There are plenty of Christian books on topics such as forgiveness, healing, mercy, compassion and love. But there's only one which explains how to live out Jesus command to be “as shrewd as snakes and as innocent as doves”.
Jesus long neglected commandment is unpacked by Rick Lawrence in his new book, simply titled Shrewd.
Rick defines shrewd as applying the right amount force in the right place at the right time in order to move something in our favour.
He suggests Christians take the sideways as opposed to frontal approach, using leverage to unlock people and situations.
He argues that most Christians are “very poor practitioners” of shrewd and that “nice is naturally venerated as both the primary evidence of faith and its primary expression…very few of us do shrewd”.
While it's true that many Christians view the practice of shrewd as a negative attribute, Rick shows how Jesus was shrewd and therefore it is something Christians should practice.
“We’re far more familiar with the nasty, menacing, conniving ways evil people use shrewdness to harm us than we are with the kind, artful and redemptive ways God uses shrewdness to free us”.
While the early chapters are a little hard going, as the book goes on and Rick’s case builds, the possibility of becoming shrewd becomes more interesting, worthwhile and exciting.
One of the major themes of the book is that it’s often in the context of proclaiming and progressing with the gospel that we must learn to be shrewd.
He lists various ‘levers’ including humility, being blunt and laughter as means to an end. He's also careful to reguarly remind the reader that it's only when your ‘want’ is born out of Godly innocence, that such levers should be used.
Rick unpacks the conversion of Paul as an example of God using the lever of 'blunt' to achieve his aim of salvation. He argues that Jesus is doing more than "merely forcing a puffed-up Pharisee off his donkey. He's pushing an immovable boulder down the hill toward the kingdom of God using "blunt-force trauma" to leverage His unsuspecting persecutor".
While 'blunt' clearly doesn't work in every situation, Rick points out that sometimes this "harsh leverage" is necessary.
To use a modern example, Rick tells the story of Tamrat Layne - an Etheopian who spent 12 years in solitary confinement. Instrumental in ousting his country's military regime in 1991, Tamrat was furious with those who put him in prison. One day he was given a gospel tract with just five lines on it. After he prayed 'If you are Jesus Christ then come to me and give me a new life' and went to sleep he woke up to see a brilliant light.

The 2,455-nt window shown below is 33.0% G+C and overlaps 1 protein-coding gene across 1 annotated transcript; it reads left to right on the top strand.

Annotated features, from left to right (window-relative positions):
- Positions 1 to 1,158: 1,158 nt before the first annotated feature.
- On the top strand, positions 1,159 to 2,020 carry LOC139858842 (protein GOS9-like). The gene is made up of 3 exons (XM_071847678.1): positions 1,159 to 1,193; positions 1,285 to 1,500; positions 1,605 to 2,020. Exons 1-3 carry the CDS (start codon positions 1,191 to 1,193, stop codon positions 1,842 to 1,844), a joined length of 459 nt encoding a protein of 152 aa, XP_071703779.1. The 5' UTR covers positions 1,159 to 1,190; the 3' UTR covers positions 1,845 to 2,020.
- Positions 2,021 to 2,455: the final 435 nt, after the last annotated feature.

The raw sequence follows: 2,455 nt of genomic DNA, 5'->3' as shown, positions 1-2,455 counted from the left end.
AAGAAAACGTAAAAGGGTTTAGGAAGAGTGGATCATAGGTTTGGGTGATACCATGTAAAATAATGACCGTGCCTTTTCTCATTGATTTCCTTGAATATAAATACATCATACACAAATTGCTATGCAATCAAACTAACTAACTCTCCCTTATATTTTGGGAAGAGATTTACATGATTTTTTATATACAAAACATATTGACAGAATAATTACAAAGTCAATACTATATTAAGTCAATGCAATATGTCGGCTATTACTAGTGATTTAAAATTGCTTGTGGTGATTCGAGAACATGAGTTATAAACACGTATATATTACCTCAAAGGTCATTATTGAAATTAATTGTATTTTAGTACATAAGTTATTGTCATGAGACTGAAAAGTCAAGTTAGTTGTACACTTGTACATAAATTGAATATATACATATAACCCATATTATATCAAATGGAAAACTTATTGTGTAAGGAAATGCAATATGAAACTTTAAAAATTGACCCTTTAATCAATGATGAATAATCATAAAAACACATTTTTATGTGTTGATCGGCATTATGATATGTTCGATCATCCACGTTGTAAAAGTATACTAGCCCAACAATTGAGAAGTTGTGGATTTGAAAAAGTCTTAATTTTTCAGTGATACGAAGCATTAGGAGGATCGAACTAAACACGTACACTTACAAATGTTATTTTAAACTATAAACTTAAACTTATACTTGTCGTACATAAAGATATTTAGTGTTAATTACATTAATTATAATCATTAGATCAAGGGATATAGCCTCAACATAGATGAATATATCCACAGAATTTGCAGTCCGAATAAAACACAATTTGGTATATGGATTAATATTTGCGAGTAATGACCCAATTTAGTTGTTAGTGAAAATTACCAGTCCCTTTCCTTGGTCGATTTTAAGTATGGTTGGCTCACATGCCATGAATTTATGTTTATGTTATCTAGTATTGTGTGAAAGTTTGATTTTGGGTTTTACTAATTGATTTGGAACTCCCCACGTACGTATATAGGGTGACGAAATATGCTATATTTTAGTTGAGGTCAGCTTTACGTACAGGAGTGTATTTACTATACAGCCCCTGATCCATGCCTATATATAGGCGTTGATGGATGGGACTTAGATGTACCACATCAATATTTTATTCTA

From one corner of the room a man appeared and said "I am Jesus. I am the only One who can give you a new life - the life you are searching for. Believe in Me and follow Me."
Despite getting hold of a Bible and reading it day and night, Tamrat's plans to murder the men who had put him in prison didn't change. A few months later, Jesus again appeared and told him to forgive those who had hurt him. Tamrat struggled and wrestled with Jesus throughout the night. Eventually he gave in and forgave the men.
Summing up the story, Rick writes "[blunt] is one of his most effective methods of persuation 'let me make you an offer you can't refuse'...[Jesus] understands that it will take more than a polite nudge to get a former communist insurgent who fought his way to the top of the Ethiopian power pyramid to drop his plans for revenge".
The book may attract controversy- but complaints will only come from those who have misunderstood the author’s work. He is not advocating sinful behaviour which is sometimes associated with being shrewd. The principle is you can be sure you’re being shrewd with pure motives then you won’t go far wrong.
The Church owes much to Rick Lawrence. He’s produced a fine introduction to a section of Jesus teaching which is all too easily forgotten. Shrewd isn’t perfect. Readers will need to engage their mind more after reading the book than during it. This is in part because although the examples and stories contained in the book are interesting, they’re not always directly helpful or applicable. Readers will need to brainstorm how to apply Rick’s theory in their own lives.
Before reading the book, I came across an endorsement from Jon Acuff which said “ten pages in and my friends and I were already asking ourselves in meetings, ‘How can we be shrewd in this situation? I loved this book!” Despite being a big fan of Jon’s work I found the quote laughable to say the least. How wrong I was! It took me longer than 10 pages to ‘get it,’ but now I’ve reached the end, I can wholeheartedly agree with the many endorsements Shrewd has received. As I neared the end of the book, it dawned on me that I too had been asking the question, “How can I be more shrewd?”
September 20th, 2012 - Posted & Written by Sam Hailes